‘Hit Man’ Review — Richard Linklater’s Noir Is a Hilarious, Sexy Gem – Collider

This review was written during the 2023 WGA and SAG-AFTRA strikes. Without the labor of the writers and actors currently on strike, the film being covered here wouldn’t exist.“You have to live passionately and on your own terms,” begins Hit Man, a film that proves once again that director and co-writer Richard Linklater lives by this credo. In the last decade alone, we’ve seen Linklater wrap up one of the greatest movie trilogies ever made (Before Midnight), release a twelve-year passion project (Boyhood), a spiritual sequel to his classic Dazed and Confused (Everybody Wants Some!!), and most recently, a rotoscope animated pseudo-documentary (Apollo 10 1/2: A Space Age Childhood). With Hit Man, Linklater once again takes on yet another style of film, creating his own version of a film noir, and ends up making his best film since Boyhood.

Glen Powell (who also co-wrote the film) stars as Gary Johnson, a psychology and philosophy teacher who also occasionally works for the New Orleans police department. When the unassuming Gary is tasked with playing a fake hitman in stings, it’s a role that he takes to quite easily, assuming different characters to entice the people trying to hire him. But once Gary/his sexier persona Ron meets Madison (Adria Arjona)—a woman who wants to have her husband killed—sparks begin to fly and the two begin a relationship that could mean bad news for both of them.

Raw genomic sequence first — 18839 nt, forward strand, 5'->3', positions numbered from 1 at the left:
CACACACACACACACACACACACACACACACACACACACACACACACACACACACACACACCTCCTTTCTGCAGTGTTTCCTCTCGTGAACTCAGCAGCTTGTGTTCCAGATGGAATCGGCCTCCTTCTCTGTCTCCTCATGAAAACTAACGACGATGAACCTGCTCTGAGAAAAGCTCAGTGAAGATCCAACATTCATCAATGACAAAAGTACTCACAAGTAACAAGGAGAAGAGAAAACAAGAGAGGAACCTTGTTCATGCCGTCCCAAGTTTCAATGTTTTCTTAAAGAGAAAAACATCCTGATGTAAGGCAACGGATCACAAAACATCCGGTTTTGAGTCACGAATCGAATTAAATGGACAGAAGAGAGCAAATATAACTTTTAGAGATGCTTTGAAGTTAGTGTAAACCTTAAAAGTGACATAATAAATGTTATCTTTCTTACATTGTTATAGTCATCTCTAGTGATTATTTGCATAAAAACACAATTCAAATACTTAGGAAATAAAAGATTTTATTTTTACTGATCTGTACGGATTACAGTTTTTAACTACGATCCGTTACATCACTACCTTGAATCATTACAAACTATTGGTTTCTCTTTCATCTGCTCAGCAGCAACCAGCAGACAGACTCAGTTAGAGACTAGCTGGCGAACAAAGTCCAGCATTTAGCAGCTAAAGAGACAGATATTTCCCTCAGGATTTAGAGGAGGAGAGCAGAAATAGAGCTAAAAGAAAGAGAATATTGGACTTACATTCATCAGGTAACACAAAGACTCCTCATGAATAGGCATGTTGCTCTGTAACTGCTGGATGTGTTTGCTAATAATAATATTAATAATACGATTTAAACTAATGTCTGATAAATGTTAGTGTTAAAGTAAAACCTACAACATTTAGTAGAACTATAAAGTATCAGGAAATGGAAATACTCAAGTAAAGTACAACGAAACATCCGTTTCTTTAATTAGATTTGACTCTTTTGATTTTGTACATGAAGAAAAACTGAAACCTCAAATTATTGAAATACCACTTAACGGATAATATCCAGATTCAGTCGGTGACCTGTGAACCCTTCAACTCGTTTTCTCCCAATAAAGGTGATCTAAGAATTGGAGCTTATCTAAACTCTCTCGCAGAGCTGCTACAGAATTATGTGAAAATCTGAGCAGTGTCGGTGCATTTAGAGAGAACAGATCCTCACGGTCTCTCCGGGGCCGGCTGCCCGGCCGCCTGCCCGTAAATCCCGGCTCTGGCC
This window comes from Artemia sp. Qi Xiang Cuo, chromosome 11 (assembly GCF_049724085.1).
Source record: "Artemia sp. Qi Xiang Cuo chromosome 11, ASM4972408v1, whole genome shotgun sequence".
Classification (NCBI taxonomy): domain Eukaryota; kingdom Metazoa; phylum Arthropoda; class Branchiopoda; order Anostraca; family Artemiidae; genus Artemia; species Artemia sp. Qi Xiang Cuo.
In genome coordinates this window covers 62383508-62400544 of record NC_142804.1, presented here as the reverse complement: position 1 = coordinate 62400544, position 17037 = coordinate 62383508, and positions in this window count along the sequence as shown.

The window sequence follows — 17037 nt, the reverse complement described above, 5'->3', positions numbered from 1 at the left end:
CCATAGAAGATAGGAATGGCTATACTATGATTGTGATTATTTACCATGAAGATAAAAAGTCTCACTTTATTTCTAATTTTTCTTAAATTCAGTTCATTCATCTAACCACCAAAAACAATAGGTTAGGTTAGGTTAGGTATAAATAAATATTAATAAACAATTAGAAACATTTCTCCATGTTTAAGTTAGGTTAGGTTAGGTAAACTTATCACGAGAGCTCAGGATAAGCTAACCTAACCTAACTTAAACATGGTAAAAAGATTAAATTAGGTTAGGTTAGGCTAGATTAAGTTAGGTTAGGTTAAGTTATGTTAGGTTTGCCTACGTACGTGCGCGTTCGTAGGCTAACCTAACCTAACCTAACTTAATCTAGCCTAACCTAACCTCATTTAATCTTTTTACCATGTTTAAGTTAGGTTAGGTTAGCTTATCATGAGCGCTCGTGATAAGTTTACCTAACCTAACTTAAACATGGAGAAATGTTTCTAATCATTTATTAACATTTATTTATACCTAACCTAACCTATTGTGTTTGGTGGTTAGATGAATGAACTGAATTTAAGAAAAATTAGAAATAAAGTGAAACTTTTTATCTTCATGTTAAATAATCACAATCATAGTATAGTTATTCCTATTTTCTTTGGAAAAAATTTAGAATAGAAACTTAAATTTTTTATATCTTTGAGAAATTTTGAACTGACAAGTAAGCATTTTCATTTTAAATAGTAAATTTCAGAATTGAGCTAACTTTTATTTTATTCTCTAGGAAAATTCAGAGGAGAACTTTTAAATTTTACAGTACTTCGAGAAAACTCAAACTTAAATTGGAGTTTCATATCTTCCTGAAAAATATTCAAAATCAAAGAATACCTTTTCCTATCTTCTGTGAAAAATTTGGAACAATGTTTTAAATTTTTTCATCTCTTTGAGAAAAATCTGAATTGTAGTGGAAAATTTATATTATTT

Very quickly, it becomes clear that noir is a perfect style for Linklater to explore, as his tone fits beautifully with the aesthetics of the genre. His brand of humor is extremely fun when thrown into a story like this, and by making Gary Johnson a professor, he can inject moments of philosophical discussions that remind of films like Slacker, A Scanner Darkly, or Waking Life. Hit Man almost reminds of Robert Altman’s exploration of noir in The Long Goodbye, which also felt like an ideal blend of a director’s style with a genre that we might not have expected from them.

Glen Powell Is an Absolute Delight in ‘Hit Man’

Powell has been a frequent collaborator with Linklater since 2006’s Fast Food Nation, and Hit Man marks their fourth and best work together. Plus, it gives Powell his finest showcase of his gifts as an actor. His penchant for strange costumes and attuning his appearance to his mark shows just how hilarious he can be, playing everything from a redneck to a Tilda Swinton-y assassin. He also excels at swapping between Gary and Ron. Even when we see him as the far more confident Ron, we can still see the glimmer of the nervous, awkward Gary hiding underneath. And with Powell also co-writing Hit Man, this is him showing off all his talents not just as an actor, but also on the page. Both are filled with exciting potential for the future.